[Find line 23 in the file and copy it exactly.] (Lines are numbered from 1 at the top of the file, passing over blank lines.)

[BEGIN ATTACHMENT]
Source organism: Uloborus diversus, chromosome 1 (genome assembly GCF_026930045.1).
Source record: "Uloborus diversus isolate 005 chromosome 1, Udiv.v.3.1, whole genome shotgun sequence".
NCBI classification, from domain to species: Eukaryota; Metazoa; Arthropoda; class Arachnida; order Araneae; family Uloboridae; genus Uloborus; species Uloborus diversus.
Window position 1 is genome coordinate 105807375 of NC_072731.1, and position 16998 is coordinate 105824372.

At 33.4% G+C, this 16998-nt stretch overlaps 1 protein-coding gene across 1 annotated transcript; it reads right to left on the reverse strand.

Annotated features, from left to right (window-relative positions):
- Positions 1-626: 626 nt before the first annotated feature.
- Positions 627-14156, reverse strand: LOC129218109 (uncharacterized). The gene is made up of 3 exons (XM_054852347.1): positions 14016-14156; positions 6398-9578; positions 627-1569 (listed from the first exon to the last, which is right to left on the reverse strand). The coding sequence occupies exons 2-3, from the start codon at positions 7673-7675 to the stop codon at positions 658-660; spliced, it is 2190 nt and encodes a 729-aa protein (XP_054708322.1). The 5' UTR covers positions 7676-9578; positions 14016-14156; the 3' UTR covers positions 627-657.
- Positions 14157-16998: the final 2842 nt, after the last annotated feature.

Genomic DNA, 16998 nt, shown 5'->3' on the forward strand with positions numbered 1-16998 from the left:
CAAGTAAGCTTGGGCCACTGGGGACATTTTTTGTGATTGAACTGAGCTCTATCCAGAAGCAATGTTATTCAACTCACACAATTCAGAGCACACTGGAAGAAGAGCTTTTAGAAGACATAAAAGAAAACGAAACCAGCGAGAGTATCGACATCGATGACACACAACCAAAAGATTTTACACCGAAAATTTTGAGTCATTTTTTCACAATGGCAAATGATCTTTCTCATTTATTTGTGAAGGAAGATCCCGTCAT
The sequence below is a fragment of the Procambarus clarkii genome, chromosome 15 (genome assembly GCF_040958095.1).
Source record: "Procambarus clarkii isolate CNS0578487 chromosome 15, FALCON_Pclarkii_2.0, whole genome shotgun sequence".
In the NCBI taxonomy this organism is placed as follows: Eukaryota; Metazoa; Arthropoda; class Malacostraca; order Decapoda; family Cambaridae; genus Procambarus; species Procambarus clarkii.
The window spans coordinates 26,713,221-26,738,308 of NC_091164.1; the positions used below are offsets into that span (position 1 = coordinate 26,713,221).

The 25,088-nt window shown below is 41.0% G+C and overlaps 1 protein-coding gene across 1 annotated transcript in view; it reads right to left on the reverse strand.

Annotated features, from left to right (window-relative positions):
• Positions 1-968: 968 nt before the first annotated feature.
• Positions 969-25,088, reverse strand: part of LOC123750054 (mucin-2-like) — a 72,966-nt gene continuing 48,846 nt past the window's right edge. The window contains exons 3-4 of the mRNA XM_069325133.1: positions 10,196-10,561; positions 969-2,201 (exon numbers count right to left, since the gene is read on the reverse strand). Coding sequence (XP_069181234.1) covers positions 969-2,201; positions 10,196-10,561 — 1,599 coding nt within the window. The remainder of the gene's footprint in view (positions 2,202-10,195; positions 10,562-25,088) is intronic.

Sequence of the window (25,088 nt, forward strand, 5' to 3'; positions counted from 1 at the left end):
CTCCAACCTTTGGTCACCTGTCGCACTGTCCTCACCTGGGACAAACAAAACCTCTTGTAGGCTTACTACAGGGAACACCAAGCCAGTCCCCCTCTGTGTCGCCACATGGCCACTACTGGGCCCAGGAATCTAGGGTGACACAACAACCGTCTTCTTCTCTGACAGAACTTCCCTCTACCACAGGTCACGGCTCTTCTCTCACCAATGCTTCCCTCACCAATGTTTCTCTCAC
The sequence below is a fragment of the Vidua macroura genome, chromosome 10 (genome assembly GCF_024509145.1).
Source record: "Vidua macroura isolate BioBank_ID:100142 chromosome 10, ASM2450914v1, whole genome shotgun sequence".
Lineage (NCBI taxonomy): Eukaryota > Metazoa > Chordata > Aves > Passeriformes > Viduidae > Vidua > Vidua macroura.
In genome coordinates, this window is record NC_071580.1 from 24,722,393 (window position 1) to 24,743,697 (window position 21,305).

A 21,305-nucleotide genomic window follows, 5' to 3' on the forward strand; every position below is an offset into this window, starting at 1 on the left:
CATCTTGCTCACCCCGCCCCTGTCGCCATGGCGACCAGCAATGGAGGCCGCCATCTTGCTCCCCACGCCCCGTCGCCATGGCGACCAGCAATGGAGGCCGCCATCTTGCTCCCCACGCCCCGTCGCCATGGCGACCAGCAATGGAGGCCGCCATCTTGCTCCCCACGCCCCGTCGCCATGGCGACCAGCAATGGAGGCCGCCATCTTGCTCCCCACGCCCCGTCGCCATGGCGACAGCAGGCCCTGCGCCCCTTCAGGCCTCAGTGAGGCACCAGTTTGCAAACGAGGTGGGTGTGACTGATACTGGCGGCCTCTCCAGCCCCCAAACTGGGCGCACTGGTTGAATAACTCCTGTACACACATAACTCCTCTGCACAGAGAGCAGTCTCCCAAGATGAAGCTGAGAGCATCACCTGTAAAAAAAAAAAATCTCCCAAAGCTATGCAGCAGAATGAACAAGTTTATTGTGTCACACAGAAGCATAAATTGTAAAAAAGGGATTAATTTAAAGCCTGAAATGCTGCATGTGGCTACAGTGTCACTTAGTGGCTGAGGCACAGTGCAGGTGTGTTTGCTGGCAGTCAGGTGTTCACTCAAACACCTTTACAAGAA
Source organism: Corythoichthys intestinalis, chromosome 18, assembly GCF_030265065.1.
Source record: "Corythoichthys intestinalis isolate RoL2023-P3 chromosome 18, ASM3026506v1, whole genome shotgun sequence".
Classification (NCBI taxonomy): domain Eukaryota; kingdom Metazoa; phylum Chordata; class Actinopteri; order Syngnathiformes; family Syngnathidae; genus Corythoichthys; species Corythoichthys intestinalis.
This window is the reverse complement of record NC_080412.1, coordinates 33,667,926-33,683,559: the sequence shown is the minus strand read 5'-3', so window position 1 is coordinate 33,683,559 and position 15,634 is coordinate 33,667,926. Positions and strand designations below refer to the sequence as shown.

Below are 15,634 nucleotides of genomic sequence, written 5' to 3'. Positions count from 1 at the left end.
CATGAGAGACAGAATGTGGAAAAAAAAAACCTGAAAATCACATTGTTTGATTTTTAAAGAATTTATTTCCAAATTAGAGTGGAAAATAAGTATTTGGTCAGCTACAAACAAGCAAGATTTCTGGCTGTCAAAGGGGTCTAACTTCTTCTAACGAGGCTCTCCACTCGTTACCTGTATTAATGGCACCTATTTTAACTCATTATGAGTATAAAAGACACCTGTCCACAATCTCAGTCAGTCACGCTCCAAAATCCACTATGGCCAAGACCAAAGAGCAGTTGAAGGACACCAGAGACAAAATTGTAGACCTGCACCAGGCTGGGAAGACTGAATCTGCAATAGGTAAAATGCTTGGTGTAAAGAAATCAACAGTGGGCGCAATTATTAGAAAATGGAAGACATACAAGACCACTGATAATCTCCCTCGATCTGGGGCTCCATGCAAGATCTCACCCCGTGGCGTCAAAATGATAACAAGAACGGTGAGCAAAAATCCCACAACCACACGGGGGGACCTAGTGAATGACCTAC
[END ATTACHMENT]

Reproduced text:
Source record: "Vidua macroura isolate BioBank_ID:100142 chromosome 10, ASM2450914v1, whole genome shotgun sequence".